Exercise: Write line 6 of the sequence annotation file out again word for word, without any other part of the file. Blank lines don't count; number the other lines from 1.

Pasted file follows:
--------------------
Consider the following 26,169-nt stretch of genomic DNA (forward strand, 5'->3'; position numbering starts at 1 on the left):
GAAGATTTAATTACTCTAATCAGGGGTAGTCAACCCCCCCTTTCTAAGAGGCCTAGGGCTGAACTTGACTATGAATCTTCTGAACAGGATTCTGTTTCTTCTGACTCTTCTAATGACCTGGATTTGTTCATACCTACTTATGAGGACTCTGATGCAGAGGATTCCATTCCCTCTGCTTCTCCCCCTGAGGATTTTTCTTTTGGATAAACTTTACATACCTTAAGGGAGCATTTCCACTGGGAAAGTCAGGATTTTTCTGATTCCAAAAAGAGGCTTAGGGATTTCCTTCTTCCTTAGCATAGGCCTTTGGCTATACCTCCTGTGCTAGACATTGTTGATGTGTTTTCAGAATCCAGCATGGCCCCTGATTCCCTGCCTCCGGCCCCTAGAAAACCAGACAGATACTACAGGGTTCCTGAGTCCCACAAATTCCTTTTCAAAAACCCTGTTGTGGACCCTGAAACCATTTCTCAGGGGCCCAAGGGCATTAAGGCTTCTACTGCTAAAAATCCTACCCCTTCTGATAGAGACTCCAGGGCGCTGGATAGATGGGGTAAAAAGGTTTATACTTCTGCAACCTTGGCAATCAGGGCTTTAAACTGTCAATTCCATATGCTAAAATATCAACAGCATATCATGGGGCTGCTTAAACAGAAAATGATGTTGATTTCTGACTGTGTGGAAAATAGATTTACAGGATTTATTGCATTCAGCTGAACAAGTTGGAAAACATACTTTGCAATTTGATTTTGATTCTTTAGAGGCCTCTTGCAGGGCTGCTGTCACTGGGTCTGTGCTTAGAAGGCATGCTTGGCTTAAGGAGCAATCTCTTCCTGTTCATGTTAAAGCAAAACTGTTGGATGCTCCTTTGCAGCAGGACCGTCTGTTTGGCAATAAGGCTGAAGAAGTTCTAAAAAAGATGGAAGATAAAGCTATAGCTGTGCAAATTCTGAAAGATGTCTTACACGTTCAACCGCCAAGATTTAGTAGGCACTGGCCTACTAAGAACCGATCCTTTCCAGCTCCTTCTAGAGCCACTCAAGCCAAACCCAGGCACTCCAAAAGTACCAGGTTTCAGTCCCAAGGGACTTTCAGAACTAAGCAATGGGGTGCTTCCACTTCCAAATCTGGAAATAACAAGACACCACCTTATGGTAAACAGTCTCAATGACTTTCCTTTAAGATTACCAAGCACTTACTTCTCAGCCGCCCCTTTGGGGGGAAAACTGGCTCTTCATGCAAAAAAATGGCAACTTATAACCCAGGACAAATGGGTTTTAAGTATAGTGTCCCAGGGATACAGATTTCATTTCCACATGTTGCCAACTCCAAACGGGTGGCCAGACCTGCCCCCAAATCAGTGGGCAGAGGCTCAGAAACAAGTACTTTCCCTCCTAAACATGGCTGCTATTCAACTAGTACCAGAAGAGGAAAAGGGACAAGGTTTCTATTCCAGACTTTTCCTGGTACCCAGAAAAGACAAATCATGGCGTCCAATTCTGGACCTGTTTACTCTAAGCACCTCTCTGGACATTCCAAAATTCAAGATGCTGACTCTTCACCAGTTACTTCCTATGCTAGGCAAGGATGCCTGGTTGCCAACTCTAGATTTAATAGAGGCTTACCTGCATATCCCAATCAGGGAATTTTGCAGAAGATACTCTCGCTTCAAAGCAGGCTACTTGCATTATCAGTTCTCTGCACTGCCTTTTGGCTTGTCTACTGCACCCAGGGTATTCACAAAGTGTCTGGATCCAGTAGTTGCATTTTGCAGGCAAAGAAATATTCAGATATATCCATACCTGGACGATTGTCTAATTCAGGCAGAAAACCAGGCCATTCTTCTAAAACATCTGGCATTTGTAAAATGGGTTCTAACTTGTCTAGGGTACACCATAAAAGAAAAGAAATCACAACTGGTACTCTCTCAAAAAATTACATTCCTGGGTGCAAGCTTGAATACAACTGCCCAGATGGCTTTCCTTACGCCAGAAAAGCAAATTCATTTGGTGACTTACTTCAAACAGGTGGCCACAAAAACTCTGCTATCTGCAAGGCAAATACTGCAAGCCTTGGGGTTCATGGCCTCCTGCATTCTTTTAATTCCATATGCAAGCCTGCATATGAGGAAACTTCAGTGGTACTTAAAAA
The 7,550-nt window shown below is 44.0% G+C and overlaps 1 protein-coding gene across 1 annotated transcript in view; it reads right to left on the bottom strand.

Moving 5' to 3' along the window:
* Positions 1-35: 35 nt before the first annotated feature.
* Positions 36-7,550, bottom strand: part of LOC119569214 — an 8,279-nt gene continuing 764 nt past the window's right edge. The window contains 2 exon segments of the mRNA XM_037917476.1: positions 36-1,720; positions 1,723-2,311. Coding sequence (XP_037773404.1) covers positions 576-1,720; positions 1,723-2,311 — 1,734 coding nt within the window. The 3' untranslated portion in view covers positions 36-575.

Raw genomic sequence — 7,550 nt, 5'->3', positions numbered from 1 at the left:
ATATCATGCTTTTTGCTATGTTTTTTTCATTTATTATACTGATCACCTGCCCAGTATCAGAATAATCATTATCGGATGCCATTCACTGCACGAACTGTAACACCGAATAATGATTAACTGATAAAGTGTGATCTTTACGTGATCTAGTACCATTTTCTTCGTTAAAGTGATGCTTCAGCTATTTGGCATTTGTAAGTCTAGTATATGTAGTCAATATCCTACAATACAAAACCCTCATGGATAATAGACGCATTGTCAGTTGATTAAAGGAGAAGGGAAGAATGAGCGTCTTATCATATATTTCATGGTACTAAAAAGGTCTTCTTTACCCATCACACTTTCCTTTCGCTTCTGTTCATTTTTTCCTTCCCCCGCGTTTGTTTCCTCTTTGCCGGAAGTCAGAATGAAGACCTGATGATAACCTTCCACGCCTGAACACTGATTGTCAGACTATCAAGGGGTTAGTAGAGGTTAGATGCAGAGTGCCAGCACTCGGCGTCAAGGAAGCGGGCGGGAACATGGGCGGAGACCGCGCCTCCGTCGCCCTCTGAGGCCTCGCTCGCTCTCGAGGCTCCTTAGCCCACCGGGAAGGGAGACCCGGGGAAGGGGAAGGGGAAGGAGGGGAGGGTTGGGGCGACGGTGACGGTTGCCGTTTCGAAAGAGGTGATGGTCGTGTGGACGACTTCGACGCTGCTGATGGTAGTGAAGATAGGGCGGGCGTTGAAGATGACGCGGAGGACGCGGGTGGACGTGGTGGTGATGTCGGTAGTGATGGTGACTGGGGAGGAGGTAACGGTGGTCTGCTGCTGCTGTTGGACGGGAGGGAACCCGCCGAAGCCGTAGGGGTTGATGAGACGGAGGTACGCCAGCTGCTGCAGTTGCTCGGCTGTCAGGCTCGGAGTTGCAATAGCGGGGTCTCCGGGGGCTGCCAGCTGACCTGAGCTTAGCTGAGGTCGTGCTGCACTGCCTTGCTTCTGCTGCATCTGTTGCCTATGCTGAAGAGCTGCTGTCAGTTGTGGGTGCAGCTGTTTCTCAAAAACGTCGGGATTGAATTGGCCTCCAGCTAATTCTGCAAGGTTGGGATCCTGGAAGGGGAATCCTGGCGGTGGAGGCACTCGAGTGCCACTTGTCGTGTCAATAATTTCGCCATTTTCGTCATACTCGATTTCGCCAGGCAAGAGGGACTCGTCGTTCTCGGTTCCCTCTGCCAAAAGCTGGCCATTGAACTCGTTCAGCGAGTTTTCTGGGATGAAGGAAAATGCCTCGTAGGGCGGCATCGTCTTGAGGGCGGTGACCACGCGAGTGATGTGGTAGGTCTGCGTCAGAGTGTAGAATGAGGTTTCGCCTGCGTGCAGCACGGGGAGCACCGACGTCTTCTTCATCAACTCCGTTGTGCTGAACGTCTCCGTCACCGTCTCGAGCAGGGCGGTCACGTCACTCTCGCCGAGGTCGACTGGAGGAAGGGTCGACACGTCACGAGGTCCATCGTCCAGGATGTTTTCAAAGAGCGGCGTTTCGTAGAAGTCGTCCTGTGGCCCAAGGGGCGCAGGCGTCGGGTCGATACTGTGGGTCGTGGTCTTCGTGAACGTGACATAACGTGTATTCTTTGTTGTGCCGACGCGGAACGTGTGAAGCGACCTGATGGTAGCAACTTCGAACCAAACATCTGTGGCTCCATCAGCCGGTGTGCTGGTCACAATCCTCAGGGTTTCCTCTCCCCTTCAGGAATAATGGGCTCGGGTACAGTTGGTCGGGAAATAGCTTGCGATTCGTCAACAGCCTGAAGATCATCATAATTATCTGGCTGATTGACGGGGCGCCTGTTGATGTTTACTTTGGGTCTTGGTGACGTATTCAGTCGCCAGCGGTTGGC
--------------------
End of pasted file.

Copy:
* Positions 36-7,550, bottom strand: part of LOC119569214 — an 8,279-nt gene continuing 764 nt past the window's right edge. The window contains 2 exon segments of the mRNA XM_037917476.1: positions 36-1,720; positions 1,723-2,311. Coding sequence (XP_037773404.1) covers positions 576-1,720; positions 1,723-2,311 — 1,734 coding nt within the window. The 3' untranslated portion in view covers positions 36-575.